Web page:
Just last week, the FDA approved the use of Truvada as a pill to reduce the risk of infection in a high risk-population. This news was received with much excitement and caution. In lay terms, Truvada, manufactured by Gilead Sciences is being touted as an HIV vaccine that the world has been waiting for. But is it?
Truvada is a combination of two drugs, Viread and Emtriva, and has been used to treat HIV infection since 2004. It is taken in oral form, once a day. It works by targeting the HIV reverse transcriptase in the body, preventing the virus from multiplying. It is not a cure for an existing infection; it does not eliminate the virus completely. But by limiting how the virus reproduces, it reduces the viral load in the system. Lower viral load means that the immune system is less compromised and there is a lower risk of acquiring infections. Truvada may also increase the CD4 cells in the blood stream. This combination of effects makes the drug a good candidate to control the viral load in the body. Now, the same treatment is being prescribed for reducing the risk of acquiring infections. Clinical studies showed that using Truvada in a high-risk population for HIV infection reduced the risk of infection significantly. This is a very important milestone for couples where one partner is infected and the other is not.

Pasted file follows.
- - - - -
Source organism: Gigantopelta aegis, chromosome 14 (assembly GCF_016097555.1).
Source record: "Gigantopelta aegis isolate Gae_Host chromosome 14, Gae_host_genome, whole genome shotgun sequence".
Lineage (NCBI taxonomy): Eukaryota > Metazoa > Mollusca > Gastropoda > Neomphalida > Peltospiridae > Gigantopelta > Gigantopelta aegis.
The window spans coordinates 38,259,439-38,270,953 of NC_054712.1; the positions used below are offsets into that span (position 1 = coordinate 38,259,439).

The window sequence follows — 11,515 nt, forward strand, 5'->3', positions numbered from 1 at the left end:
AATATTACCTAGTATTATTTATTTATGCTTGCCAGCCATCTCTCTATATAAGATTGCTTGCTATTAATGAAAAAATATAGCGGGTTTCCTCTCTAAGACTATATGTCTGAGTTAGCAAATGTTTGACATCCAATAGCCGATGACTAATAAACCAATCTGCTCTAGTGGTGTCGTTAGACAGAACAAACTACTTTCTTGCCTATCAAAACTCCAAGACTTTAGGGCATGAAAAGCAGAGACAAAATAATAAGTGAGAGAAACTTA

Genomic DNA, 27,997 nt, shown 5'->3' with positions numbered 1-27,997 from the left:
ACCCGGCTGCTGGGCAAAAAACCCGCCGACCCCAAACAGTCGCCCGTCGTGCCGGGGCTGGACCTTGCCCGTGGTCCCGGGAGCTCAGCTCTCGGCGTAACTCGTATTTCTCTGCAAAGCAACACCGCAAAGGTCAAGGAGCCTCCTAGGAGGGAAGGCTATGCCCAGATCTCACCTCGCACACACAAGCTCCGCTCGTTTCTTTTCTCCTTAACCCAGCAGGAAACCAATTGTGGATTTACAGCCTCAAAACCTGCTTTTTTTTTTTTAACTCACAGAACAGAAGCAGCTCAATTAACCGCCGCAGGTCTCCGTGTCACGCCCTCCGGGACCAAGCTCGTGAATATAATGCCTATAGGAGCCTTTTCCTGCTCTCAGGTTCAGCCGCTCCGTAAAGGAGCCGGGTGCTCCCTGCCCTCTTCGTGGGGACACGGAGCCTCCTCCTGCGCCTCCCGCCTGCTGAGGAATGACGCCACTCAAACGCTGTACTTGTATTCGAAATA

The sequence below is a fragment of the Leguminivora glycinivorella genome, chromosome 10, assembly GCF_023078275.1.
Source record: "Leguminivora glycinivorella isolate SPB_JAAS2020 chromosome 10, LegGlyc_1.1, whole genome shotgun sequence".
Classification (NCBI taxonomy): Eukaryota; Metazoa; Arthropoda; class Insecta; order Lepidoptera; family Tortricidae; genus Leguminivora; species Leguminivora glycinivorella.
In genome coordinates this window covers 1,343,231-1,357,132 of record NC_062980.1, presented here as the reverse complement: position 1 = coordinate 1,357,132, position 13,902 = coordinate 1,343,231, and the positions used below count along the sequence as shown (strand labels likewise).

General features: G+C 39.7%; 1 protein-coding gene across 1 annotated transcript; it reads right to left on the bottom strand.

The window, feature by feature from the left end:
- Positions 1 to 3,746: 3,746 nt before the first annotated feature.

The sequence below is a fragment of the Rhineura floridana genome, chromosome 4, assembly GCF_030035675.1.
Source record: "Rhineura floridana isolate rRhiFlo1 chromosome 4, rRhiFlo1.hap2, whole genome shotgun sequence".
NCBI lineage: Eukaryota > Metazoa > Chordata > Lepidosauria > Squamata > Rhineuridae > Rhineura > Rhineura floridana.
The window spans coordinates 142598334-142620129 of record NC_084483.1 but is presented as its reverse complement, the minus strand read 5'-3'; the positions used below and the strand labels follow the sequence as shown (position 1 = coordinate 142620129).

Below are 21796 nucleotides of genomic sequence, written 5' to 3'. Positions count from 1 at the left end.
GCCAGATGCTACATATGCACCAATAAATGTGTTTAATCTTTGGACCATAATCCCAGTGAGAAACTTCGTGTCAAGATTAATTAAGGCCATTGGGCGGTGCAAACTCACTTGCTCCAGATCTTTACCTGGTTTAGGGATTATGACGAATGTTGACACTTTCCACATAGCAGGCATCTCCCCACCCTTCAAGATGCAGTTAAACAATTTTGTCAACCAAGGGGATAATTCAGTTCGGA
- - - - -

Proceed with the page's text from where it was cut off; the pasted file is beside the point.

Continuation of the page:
However, there is a danger in believing that drugs like Truvada can prevent a person from getting infected with HIV. Truvada is recommended as a preventive or a pre-exposure prophylaxis drug only for those individuals who do not have the infection and use safe sex practices. It is not a one-pill substitute for safe-sex practices. Viruses evolve and develop resistance to antiviral drugs. This is why there is no medicine for the common cold. Similarly, the virus that causes HIV can mutate and stop responding to drugs such as Truvada. The protection offered by Truvada lasts only as long as one takes it regularly.
The FDA approval of Truvada as a preventive for HIV is a milestone that must be celebrated. However, public education about the details of how it works is critical to ensure that the rate of HIV infections is reduced over time.